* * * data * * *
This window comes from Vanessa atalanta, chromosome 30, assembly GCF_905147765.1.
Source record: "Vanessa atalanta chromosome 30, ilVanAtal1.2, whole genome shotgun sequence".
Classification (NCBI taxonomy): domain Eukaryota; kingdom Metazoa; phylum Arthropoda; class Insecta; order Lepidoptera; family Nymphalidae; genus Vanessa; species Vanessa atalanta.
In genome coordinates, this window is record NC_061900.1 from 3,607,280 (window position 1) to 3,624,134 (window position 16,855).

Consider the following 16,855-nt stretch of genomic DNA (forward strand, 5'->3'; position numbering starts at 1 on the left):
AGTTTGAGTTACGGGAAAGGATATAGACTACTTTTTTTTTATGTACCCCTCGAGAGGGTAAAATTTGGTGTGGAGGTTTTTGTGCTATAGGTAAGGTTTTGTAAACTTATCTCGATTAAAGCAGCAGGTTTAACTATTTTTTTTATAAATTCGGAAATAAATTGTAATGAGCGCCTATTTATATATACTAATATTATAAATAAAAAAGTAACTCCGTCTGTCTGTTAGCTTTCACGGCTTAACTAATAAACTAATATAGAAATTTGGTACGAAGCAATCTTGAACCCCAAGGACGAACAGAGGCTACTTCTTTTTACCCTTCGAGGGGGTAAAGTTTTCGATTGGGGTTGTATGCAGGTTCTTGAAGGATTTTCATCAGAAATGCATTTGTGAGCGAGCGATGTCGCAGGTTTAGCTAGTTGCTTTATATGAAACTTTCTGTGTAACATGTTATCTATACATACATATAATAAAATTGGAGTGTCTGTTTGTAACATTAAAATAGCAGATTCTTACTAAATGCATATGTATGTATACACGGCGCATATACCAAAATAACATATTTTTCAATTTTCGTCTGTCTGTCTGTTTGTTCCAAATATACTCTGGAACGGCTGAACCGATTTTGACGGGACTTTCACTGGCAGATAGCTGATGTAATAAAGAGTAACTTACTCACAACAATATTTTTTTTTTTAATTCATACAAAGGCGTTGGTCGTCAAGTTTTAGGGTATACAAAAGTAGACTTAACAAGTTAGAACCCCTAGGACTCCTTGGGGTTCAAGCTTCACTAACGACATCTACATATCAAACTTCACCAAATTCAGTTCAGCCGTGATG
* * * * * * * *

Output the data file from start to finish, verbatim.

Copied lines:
This window comes from Vanessa atalanta, chromosome 30, assembly GCF_905147765.1.
Source record: "Vanessa atalanta chromosome 30, ilVanAtal1.2, whole genome shotgun sequence".
Classification (NCBI taxonomy): domain Eukaryota; kingdom Metazoa; phylum Arthropoda; class Insecta; order Lepidoptera; family Nymphalidae; genus Vanessa; species Vanessa atalanta.
In genome coordinates, this window is record NC_061900.1 from 3,607,280 (window position 1) to 3,624,134 (window position 16,855).

Consider the following 16,855-nt stretch of genomic DNA (forward strand, 5'->3'; position numbering starts at 1 on the left):
AGTTTGAGTTACGGGAAAGGATATAGACTACTTTTTTTTTATGTACCCCTCGAGAGGGTAAAATTTGGTGTGGAGGTTTTTGTGCTATAGGTAAGGTTTTGTAAACTTATCTCGATTAAAGCAGCAGGTTTAACTATTTTTTTTATAAATTCGGAAATAAATTGTAATGAGCGCCTATTTATATATACTAATATTATAAATAAAAAAGTAACTCCGTCTGTCTGTTAGCTTTCACGGCTTAACTAATAAACTAATATAGAAATTTGGTACGAAGCAATCTTGAACCCCAAGGACGAACAGAGGCTACTTCTTTTTACCCTTCGAGGGGGTAAAGTTTTCGATTGGGGTTGTATGCAGGTTCTTGAAGGATTTTCATCAGAAATGCATTTGTGAGCGAGCGATGTCGCAGGTTTAGCTAGTTGCTTTATATGAAACTTTCTGTGTAACATGTTATCTATACATACATATAATAAAATTGGAGTGTCTGTTTGTAACATTAAAATAGCAGATTCTTACTAAATGCATATGTATGTATACACGGCGCATATACCAAAATAACATATTTTTCAATTTTCGTCTGTCTGTCTGTTTGTTCCAAATATACTCTGGAACGGCTGAACCGATTTTGACGGGACTTTCACTGGCAGATAGCTGATGTAATAAAGAGTAACTTACTCACAACAATATTTTTTTTTTTAATTCATACAAAGGCGTTGGTCGTCAAGTTTTAGGGTATACAAAAGTAGACTTAACAAGTTAGAACCCCTAGGACTCCTTGGGGTTCAAGCTTCACTAACGACATCTACATATCAAACTTCACCAAATTCAGTTCAGCCGTGATG